Kevin Garnet was one of the most versatile power forwards we have ever seen. Garnett was his team's best scorer, rebounder, playmaker and defender for years in Minnesota. He had the height of a center, the low-post moves of a McHale, the handles of an Iverson, and the shooting touch of a guard. The former MVP averaged 17 pts and 10 rebs per game, but his impact in Boston put him on another level. He switched his all around game and became a brillant defensive anchor and motivator for championship Boston Celtics teams in the 2000s. Garnett used to get killed for his playoff record, unfairly if you ask me, because his Timberwolves teams never did much in the postseason. But those teams wouldn’t have been in the playoffs if not for Garnett’s will and determination. It was great to see that narrative wiped away as he screamed “anything is possible” after winning his first and only championship.


#3 - Dirk Nowitzki



No one thought much of Dirk Nowitzki early in his career. He was tall and maybe could play a few years in the league. The comparisons to Larry Bird were logical because he was white and he could shoot the basketball like no other. But Nowitzki became the greatest European player in NBA history and there haven't been many players born in America as good as him either. Dirk basically gave European players a lane to drive through and really put to rest the idea that they couldn’t play in the NBA or that they were too soft. He revolutionized the game of basketball forever being a true stretch 4. His shooting range and ability alone puts him on anyone’s list. He was a career 22 pt / 7 reb player for the Dallas Mavericks. His MVP season of 2006 was amazing as he also got that championship in 2011. He is one of the greatest 3-point shooters we have ever seen. And just when you thought a 7 foot 3-point shooter was hard enough to defend, Dirk's one-legged fallaway from the post was one of impossible-to-guard moves we ever saw.


#2 - Karl Malone


This 2-time NBA MVP was built like a freight train and ran the lane like one. I don’t think any power forward ran the fast break as well as Karl Malone did in his career. He also was the most impossible pick and roll player we ever saw, as his combination of finishing at the rim but shooting touch was a nightmare. Also, it helped to play with one of the best point guards in John Stockton too. Malone was a 25 pts / 10 reb player for his career with the Utah Jazz and later with the Lakers. The Mailman could hurt you inside, from the post and from the elbow. He finished his career second all-time in scoring behind Kareem Abdul Jabbar. It's crazy because he was a poor shooter, especially from the free throw line, earlier in his career. But the hard work he put into his craft made him a 74% FT shooter and that’s where he made a lot of people pay for his tough inside play. It’s only the lack of championships that is a blemish in his and Stockton’s career, you have Michael Jordan to thank for that.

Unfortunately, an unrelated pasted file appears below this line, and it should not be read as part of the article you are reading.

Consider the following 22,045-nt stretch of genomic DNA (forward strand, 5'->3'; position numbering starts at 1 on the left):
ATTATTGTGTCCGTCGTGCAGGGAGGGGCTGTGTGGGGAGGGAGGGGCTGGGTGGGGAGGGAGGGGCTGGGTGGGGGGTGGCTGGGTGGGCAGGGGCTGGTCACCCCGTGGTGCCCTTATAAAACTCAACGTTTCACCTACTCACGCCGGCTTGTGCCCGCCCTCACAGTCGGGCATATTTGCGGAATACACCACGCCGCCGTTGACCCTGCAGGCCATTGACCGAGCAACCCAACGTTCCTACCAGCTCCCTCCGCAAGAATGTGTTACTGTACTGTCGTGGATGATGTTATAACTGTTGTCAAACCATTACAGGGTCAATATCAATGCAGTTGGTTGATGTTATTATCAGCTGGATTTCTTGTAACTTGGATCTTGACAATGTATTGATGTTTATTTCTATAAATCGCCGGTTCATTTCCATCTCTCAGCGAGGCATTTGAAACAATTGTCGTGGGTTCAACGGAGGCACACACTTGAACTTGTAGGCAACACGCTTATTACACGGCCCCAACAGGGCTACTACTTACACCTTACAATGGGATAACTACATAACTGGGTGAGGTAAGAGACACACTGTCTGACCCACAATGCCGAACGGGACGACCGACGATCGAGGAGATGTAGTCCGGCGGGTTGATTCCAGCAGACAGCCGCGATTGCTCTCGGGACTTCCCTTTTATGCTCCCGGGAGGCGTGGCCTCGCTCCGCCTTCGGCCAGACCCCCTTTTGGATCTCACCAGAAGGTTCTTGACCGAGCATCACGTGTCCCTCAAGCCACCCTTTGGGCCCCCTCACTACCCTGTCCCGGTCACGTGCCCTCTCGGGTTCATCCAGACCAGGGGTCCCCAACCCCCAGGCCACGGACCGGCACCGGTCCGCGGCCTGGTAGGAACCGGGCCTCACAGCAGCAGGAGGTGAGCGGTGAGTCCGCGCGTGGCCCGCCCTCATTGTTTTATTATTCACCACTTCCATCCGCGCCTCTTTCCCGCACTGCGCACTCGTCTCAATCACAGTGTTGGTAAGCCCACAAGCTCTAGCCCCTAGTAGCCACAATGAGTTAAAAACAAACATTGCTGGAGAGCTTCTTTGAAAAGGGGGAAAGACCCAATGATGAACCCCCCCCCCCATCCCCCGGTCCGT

#1 - Tim Duncan


He is the greatest power forward we have ever seen in the NBA. Duncan is a 5-time champion, 2-time NBA MVP, 3-time Finals MVP, 15-time All-Star, 15-time All-NBA selection, 15-time All-Defense and Rookie of the Year. Those are the highlights, but consider Duncan never missed the playoffs in his career for the Spurs. The missed it once, the year they were so bad that they got the #1 pick overall and selected Duncan out of Wake Forest. His college career is pretty impressive also, but no one would ever think his NBA career would be as good as it was. He was a dominant low-post scorer with his back to the basket, but it was his defense that was so impressive. He was likely one of the greatest franchise players, as the Spurs built winning teams around Duncan for almost 20 years. He had new players and talent but he was the constant and they kept winning. Tim Duncan wasn’t flashy or loud, he was just a student of the game with his fundamentals and consistency. Duncan embodied everything basketball should be about as far as a team player and winner.